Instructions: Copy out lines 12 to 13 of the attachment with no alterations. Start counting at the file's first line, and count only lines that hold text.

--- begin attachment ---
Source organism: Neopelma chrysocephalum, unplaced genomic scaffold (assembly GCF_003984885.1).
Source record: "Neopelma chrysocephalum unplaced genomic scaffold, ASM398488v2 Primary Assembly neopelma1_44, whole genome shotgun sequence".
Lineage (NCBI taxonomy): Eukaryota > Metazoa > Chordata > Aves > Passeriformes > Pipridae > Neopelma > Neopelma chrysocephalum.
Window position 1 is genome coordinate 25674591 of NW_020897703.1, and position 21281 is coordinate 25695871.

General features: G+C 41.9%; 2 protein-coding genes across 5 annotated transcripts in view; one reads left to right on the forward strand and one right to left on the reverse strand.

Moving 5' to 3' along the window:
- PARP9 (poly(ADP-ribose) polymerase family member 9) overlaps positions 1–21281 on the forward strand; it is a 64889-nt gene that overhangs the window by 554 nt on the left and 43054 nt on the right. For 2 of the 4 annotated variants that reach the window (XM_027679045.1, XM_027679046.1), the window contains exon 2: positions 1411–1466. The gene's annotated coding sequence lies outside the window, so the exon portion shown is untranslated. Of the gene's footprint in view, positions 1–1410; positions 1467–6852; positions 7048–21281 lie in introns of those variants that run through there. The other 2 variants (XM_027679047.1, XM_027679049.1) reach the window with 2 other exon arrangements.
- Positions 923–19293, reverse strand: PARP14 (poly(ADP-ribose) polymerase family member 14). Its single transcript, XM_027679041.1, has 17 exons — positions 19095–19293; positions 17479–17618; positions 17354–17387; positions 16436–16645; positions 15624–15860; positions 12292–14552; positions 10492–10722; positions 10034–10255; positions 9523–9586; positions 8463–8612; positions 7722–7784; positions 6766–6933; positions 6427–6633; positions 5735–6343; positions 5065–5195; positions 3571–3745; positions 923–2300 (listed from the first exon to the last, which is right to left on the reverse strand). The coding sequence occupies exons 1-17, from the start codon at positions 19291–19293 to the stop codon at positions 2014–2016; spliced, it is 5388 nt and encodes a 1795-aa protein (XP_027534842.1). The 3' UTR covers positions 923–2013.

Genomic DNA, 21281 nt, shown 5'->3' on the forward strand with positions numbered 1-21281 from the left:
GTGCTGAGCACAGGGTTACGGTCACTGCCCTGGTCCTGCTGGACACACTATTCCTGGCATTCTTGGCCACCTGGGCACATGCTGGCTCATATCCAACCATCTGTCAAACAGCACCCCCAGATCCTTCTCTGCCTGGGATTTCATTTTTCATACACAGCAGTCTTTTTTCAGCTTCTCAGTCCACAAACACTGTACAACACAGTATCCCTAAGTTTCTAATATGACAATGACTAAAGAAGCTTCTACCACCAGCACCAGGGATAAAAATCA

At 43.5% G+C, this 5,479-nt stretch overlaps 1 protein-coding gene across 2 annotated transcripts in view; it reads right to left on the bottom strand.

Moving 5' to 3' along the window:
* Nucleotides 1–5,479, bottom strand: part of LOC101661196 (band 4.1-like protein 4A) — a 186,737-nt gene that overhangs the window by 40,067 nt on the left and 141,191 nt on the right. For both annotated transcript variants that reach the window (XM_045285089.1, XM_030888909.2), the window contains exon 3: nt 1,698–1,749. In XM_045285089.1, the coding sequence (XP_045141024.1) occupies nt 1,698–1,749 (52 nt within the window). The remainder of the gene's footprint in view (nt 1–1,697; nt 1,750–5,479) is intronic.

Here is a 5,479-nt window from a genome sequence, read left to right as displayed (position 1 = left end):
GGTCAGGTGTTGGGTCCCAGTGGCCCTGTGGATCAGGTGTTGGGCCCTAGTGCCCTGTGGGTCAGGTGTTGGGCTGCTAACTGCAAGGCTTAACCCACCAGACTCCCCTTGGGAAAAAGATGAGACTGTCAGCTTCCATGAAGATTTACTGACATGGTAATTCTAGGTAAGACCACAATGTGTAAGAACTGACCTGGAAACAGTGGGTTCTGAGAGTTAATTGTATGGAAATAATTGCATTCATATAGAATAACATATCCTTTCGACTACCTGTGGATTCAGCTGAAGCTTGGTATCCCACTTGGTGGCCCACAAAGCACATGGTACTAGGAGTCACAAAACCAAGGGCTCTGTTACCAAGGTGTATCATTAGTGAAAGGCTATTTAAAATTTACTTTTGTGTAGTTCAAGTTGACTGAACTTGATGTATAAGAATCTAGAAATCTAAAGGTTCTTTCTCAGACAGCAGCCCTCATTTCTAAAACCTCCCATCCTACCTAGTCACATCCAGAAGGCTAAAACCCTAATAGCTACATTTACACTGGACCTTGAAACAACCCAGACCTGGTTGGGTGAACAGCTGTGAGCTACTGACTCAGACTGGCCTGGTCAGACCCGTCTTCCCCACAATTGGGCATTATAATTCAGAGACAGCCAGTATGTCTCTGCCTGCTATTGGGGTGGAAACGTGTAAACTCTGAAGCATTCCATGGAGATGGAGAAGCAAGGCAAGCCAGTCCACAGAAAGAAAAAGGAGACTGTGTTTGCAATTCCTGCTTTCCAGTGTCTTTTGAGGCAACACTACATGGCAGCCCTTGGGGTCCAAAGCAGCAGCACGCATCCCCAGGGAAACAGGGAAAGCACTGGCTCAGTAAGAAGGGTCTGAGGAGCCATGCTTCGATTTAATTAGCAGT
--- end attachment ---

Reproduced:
Moving 5' to 3' along the window:
* Nucleotides 1–5,479, bottom strand: part of LOC101661196 (band 4.1-like protein 4A) — a 186,737-nt gene that overhangs the window by 40,067 nt on the left and 141,191 nt on the right. For both annotated transcript variants that reach the window (XM_045285089.1, XM_030888909.2), the window contains exon 3: nt 1,698–1,749. In XM_045285089.1, the coding sequence (XP_045141024.1) occupies nt 1,698–1,749 (52 nt within the window). The remainder of the gene's footprint in view (nt 1–1,697; nt 1,750–5,479) is intronic.